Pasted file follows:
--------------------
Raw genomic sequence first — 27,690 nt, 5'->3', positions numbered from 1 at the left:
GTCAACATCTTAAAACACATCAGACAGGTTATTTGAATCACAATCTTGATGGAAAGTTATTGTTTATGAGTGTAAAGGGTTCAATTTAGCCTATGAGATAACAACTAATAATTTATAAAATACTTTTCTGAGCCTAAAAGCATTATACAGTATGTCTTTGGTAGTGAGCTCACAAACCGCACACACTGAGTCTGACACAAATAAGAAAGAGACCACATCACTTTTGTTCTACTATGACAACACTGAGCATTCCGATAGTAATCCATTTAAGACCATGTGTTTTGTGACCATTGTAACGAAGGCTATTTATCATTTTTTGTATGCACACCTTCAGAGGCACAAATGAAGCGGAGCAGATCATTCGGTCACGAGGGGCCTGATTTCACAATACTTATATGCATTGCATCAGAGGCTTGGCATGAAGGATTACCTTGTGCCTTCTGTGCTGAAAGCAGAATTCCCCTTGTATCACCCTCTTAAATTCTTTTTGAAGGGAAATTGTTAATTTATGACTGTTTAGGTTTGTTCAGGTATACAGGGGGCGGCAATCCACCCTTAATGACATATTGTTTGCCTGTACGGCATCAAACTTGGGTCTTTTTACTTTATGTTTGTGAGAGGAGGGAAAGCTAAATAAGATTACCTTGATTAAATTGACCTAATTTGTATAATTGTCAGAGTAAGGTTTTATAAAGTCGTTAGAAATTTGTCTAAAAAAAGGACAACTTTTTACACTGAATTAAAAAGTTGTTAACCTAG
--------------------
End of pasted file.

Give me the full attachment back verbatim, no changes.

Raw genomic sequence first — 27,690 nt, 5'->3', positions numbered from 1 at the left:
GTCAACATCTTAAAACACATCAGACAGGTTATTTGAATCACAATCTTGATGGAAAGTTATTGTTTATGAGTGTAAAGGGTTCAATTTAGCCTATGAGATAACAACTAATAATTTATAAAATACTTTTCTGAGCCTAAAAGCATTATACAGTATGTCTTTGGTAGTGAGCTCACAAACCGCACACACTGAGTCTGACACAAATAAGAAAGAGACCACATCACTTTTGTTCTACTATGACAACACTGAGCATTCCGATAGTAATCCATTTAAGACCATGTGTTTTGTGACCATTGTAACGAAGGCTATTTATCATTTTTTGTATGCACACCTTCAGAGGCACAAATGAAGCGGAGCAGATCATTCGGTCACGAGGGGCCTGATTTCACAATACTTATATGCATTGCATCAGAGGCTTGGCATGAAGGATTACCTTGTGCCTTCTGTGCTGAAAGCAGAATTCCCCTTGTATCACCCTCTTAAATTCTTTTTGAAGGGAAATTGTTAATTTATGACTGTTTAGGTTTGTTCAGGTATACAGGGGGCGGCAATCCACCCTTAATGACATATTGTTTGCCTGTACGGCATCAAACTTGGGTCTTTTTACTTTATGTTTGTGAGAGGAGGGAAAGCTAAATAAGATTACCTTGATTAAATTGACCTAATTTGTATAATTGTCAGAGTAAGGTTTTATAAAGTCGTTAGAAATTTGTCTAAAAAAAGGACAACTTTTTACACTGAATTAAAAAGTTGTTAACCTAG